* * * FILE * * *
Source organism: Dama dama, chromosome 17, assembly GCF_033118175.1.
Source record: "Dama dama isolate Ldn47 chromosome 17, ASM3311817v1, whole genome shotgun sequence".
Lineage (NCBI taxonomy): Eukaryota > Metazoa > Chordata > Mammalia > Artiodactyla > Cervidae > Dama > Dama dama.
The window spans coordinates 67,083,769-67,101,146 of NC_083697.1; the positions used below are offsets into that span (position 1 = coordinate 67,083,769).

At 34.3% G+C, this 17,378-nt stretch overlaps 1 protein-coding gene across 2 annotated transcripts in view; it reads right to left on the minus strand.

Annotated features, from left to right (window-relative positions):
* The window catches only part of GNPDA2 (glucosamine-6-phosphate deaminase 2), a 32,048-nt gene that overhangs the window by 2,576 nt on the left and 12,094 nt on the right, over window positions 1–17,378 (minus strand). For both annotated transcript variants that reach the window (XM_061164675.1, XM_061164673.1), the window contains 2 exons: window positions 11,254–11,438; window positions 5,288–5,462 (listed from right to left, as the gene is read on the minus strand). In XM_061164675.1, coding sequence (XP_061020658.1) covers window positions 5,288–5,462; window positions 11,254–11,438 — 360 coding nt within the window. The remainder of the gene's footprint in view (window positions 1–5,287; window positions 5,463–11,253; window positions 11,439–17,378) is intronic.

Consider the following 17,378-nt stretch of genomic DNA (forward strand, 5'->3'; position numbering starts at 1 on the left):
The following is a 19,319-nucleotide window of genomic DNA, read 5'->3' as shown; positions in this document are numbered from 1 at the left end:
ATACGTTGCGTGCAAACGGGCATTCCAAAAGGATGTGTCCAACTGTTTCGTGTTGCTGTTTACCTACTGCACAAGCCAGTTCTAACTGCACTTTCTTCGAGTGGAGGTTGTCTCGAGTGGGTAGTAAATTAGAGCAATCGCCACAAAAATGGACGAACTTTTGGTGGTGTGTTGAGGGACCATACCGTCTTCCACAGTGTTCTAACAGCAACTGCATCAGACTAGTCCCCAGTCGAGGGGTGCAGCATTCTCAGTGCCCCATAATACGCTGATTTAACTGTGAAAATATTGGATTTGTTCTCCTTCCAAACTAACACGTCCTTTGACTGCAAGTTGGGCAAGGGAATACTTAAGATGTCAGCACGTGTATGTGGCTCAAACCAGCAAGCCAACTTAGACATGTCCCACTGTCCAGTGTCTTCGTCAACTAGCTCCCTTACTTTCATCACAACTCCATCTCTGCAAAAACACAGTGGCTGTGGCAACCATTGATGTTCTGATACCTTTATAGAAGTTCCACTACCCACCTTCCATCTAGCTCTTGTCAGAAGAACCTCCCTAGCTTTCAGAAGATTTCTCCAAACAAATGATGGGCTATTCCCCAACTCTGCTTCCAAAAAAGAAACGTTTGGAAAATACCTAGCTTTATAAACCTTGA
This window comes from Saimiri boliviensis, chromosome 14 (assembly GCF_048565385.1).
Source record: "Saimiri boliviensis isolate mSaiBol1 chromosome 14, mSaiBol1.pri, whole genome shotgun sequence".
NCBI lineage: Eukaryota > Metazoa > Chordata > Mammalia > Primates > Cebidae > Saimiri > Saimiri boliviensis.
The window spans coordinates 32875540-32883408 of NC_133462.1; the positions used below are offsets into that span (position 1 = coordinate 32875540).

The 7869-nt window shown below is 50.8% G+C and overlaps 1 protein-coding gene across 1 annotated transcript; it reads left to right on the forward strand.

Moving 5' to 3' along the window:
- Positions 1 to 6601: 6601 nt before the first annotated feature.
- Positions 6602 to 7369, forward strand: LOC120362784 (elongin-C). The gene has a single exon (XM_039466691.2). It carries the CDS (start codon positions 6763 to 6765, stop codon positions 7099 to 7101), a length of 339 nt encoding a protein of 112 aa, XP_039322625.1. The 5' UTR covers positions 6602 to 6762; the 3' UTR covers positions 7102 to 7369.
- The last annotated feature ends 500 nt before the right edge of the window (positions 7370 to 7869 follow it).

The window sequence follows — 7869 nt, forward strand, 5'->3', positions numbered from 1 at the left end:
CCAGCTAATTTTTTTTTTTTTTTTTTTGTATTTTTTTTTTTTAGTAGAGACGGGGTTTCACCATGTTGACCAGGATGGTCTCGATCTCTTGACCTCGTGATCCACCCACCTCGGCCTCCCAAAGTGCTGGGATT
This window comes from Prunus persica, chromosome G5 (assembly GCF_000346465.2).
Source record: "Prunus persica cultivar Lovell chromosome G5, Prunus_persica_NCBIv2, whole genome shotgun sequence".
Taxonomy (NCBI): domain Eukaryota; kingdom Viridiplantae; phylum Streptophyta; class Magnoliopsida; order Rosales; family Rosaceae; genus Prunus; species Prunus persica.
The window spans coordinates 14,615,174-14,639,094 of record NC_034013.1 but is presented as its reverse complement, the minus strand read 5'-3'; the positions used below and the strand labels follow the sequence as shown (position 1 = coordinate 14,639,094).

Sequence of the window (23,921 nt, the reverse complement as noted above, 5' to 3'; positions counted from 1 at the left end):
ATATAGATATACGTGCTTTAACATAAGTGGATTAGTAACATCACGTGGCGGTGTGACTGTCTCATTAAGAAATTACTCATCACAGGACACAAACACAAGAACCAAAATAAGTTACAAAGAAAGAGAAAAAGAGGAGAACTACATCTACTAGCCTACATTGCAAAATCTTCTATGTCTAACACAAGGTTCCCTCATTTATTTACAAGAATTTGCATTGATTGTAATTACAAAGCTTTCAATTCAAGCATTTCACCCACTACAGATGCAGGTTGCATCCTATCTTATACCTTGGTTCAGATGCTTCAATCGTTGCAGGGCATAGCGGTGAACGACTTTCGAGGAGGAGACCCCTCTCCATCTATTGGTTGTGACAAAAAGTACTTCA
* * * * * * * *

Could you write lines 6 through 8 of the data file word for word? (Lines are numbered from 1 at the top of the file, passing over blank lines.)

Annotated features, from left to right (window-relative positions):
* The window catches only part of GNPDA2 (glucosamine-6-phosphate deaminase 2), a 32,048-nt gene that overhangs the window by 2,576 nt on the left and 12,094 nt on the right, over window positions 1–17,378 (minus strand). For both annotated transcript variants that reach the window (XM_061164675.1, XM_061164673.1), the window contains 2 exons: window positions 11,254–11,438; window positions 5,288–5,462 (listed from right to left, as the gene is read on the minus strand). In XM_061164675.1, coding sequence (XP_061020658.1) covers window positions 5,288–5,462; window positions 11,254–11,438 — 360 coding nt within the window. The remainder of the gene's footprint in view (window positions 1–5,287; window positions 5,463–11,253; window positions 11,439–17,378) is intronic.

Consider the following 17,378-nt stretch of genomic DNA (forward strand, 5'->3'; position numbering starts at 1 on the left):